Early Lung Cancer Screenings Save Lives. City of Hope Study Looks at Why More Aren’t Performed.
November 22, 2016 | by Letisia Marquez
Caught early, lung cancer can often be successfully treated and cured. But it often isn’t diagnosed until a patient develops symptoms. By then, the disease has advanced, making it difficult to treat.
“About 20 percent of all lung cancers are detected as Stage 1, and almost always those cancers are found by accident,” Raz explained. For instance, a patient who is scheduled to receive knee surgery might have a chest X-ray that finds a cancerous lung nodule.
“But a low-dose CT scan detect anywhere from 60 to 85 percent of Stage 1 lung cancers,” he said. “We have a better chance of successfully treating lung cancers that are Stage 1 or 2. Early detection is what saves lives. We see a shift from an incurable to a curable cancer.”
A recent study by Raz in the Journal of Thoracic Oncology addressed misconceptions many primary care doctors have, and what can be done to address them.
As part of the study, Raz and his team surveyed 250 primary care doctors in Los Angeles County. About half of the primary care physicians interviewed were not aware of the lung cancer screening recommendations. Several misconceptions about lung cancer screenings were also identified:
Misconception No. 1: Insurance plans don’t cover lung cancer screenings
Approximately 54 percent of doctors believed that insurance won’t pay for lung cancer screenings. But health insurance, including Medicare, covers the screenings for people between the ages of 55 and 77 who have smoked a pack a day for 30 years and still smoke, or those who have quit within the past 15 years.
“The recommendation by the U.S. Preventive Task Force is that everyone who falls into that at-risk category should get screened for lung cancer every year,” Raz said.
Misconception No. 2: The benefits of a lung cancer screening are not clear
Nearly 30 percent of doctors in the study indicated they did not think that high-risk patients would benefit from a lung cancer screening. The U.S. Preventive Task Force, American Cancer Society and National Comprehensive Cancer Network, among others, recommend screenings for patients who are at high risk of developing lung cancer. One of the largest randomized, controlled clinical trials in the National Cancer Institute’s history showed that the screening could reduce lung cancer mortality rates by at least 20 percent.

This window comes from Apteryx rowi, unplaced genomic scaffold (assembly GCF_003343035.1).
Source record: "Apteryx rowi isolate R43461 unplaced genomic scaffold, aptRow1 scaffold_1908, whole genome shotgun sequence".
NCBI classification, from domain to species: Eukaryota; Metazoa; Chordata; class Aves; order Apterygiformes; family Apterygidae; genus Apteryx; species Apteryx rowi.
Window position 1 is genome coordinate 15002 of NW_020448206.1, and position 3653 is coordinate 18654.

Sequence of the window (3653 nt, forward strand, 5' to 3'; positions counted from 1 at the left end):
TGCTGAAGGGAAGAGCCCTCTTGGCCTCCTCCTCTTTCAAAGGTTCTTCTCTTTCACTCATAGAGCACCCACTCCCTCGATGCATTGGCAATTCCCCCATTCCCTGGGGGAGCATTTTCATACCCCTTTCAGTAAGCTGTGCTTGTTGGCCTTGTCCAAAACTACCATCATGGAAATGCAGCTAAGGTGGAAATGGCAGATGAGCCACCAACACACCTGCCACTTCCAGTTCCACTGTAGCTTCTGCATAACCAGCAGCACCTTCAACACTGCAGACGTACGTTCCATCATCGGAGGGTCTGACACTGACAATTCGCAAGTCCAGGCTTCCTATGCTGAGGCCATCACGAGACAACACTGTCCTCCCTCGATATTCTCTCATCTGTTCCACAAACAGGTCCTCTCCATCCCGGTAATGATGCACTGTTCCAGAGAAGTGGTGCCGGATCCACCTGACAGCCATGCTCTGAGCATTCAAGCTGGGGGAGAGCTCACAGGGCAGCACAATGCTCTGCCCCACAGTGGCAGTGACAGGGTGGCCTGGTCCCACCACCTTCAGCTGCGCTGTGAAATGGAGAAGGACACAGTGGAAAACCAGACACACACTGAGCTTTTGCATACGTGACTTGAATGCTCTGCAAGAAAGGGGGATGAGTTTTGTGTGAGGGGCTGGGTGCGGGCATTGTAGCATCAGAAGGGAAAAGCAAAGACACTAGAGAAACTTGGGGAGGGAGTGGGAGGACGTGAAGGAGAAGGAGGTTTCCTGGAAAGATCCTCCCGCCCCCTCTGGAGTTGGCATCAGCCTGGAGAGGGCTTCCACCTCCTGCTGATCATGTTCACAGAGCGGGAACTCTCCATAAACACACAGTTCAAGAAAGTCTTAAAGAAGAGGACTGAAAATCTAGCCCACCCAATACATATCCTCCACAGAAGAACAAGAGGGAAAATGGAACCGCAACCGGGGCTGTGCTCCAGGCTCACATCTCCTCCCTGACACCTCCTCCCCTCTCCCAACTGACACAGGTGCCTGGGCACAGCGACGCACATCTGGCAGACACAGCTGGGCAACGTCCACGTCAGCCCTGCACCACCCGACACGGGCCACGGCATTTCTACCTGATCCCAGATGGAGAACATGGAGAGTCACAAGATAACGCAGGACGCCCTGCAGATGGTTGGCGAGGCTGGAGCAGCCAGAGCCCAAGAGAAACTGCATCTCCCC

Misconception No. 3: Lung cancer screenings are not cost effective
A lung cancer screening is more cost effective than mammography, a commonly used breast cancer screening test, Raz said. When asked to compare lung cancer screenings and mammography for female smokers, most primary care physicians agreed that lung cancer screenings are not something they think about as much as mammography, and that the benefits of a mammography were greater than a lung cancer screening.
In addition to more educational outreach to both patients and physicians in order to demonstrate how lung cancer screenings can save lives, Raz also has also another suggestion: Since most primary care doctors already collect a patient’s smoking history, a system could also be developed to provide an electronic alert when a patient meets the criteria for a lung cancer screening.
“The test is so simple – in one deep breath, we can take a scan of a patient’s entire chest cavity,” Raz said. “It’s such a quick screening, and it can save your life.”
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